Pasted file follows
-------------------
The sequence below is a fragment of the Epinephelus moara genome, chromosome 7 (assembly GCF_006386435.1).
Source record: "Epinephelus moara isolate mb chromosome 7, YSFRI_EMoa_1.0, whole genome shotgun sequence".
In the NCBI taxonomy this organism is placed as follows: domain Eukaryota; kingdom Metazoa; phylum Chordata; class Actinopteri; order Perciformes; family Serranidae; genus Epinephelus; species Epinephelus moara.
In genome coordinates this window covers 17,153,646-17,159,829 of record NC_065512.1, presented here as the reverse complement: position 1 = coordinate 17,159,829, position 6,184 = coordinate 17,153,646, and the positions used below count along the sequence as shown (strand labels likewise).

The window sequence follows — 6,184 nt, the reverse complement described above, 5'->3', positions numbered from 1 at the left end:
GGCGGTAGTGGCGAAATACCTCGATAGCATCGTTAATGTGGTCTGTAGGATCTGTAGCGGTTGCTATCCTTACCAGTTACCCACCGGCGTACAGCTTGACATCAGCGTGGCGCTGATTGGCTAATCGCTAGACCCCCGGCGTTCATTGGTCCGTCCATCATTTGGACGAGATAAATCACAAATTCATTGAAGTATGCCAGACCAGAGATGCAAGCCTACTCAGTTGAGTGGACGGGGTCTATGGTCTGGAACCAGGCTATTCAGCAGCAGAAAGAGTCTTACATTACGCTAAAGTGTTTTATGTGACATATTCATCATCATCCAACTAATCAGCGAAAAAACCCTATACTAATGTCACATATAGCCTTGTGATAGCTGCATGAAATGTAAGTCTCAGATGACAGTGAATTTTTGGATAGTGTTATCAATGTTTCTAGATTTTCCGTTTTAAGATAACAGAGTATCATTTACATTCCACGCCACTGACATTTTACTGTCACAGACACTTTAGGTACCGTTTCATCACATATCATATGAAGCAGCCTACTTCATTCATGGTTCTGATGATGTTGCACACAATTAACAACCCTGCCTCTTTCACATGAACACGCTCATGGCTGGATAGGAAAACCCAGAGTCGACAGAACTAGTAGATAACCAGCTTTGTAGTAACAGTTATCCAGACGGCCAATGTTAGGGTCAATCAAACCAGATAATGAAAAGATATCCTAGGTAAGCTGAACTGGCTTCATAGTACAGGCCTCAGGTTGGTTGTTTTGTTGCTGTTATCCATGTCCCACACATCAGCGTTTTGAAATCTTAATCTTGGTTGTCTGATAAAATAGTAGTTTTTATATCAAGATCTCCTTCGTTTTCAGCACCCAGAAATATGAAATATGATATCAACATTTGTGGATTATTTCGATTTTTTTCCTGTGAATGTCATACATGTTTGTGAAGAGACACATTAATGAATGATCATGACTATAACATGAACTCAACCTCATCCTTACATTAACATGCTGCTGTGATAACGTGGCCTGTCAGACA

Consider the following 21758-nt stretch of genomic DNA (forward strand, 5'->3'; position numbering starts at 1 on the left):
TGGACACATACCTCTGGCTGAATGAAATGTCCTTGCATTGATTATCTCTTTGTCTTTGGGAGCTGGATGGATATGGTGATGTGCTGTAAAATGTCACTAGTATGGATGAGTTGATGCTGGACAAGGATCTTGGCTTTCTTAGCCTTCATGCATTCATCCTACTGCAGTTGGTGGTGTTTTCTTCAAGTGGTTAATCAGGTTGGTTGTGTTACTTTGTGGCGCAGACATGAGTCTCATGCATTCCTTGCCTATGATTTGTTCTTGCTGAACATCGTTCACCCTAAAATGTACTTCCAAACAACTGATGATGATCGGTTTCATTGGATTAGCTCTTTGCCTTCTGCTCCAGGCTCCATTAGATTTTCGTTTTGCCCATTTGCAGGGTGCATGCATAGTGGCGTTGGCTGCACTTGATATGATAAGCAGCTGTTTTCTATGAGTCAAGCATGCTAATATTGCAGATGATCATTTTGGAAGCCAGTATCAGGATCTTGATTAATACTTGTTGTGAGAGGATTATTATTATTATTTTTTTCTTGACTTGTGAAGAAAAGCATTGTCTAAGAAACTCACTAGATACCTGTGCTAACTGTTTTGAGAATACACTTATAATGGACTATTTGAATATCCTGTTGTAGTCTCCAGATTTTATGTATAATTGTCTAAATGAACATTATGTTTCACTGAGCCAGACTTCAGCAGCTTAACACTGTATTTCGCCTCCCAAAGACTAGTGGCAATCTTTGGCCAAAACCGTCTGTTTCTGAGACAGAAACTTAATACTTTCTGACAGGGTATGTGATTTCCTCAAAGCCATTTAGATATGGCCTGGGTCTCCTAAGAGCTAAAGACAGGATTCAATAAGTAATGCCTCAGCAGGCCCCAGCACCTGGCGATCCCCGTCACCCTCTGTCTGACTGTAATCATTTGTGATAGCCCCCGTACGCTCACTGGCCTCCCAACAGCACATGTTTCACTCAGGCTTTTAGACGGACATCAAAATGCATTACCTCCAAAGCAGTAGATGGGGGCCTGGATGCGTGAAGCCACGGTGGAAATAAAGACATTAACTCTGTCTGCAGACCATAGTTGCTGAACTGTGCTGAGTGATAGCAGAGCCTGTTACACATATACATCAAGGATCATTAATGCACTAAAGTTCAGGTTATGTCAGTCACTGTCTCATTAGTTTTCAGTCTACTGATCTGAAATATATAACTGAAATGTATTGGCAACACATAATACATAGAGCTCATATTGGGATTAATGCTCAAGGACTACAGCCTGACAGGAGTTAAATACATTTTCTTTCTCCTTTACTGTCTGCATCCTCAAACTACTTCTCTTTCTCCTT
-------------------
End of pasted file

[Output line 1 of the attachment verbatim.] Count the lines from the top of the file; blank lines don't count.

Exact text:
The sequence below is a fragment of the Epinephelus moara genome, chromosome 7 (assembly GCF_006386435.1).